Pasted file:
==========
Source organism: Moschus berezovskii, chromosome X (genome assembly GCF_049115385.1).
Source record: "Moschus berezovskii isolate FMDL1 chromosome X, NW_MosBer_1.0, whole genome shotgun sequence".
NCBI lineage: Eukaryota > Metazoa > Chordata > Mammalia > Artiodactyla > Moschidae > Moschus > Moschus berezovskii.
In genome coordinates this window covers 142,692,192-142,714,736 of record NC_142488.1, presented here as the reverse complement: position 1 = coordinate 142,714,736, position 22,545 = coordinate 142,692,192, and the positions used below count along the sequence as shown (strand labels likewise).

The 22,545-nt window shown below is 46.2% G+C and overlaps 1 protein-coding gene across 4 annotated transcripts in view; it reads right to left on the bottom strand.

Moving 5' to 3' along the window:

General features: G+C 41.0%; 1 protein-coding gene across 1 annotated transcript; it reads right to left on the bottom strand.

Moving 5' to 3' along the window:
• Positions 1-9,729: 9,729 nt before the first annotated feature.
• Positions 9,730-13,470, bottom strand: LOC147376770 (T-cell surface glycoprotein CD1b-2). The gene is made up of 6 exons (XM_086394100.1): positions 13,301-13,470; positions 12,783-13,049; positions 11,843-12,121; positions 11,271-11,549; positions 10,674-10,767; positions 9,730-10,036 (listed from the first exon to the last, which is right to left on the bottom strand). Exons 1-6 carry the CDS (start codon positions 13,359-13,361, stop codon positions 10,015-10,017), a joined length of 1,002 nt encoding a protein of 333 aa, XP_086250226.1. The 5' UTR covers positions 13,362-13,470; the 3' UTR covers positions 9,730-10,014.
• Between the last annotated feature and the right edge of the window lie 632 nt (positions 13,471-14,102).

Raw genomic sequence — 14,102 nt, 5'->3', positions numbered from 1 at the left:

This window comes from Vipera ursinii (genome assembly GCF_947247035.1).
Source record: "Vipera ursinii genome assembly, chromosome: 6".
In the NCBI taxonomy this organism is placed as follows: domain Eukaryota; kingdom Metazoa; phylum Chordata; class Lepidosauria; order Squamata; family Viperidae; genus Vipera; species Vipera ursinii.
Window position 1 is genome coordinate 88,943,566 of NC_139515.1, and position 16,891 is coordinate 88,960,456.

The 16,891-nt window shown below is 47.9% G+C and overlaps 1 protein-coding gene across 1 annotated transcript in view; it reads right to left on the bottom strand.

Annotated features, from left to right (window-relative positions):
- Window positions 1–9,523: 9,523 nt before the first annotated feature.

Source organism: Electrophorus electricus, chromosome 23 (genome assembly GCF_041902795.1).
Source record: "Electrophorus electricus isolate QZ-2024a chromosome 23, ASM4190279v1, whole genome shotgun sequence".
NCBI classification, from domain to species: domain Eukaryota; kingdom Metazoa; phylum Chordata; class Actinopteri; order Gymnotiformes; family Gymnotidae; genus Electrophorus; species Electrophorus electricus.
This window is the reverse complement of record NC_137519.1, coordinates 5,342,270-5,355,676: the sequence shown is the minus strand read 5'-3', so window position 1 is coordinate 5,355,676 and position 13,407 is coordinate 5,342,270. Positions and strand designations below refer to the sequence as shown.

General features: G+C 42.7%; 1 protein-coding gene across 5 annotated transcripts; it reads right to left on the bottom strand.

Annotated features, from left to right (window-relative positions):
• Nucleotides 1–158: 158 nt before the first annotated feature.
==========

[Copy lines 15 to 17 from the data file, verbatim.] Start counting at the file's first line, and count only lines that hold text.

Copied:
In the NCBI taxonomy this organism is placed as follows: domain Eukaryota; kingdom Metazoa; phylum Chordata; class Lepidosauria; order Squamata; family Viperidae; genus Vipera; species Vipera ursinii.
Window position 1 is genome coordinate 88,943,566 of NC_139515.1, and position 16,891 is coordinate 88,960,456.

The 16,891-nt window shown below is 47.9% G+C and overlaps 1 protein-coding gene across 1 annotated transcript in view; it reads right to left on the bottom strand.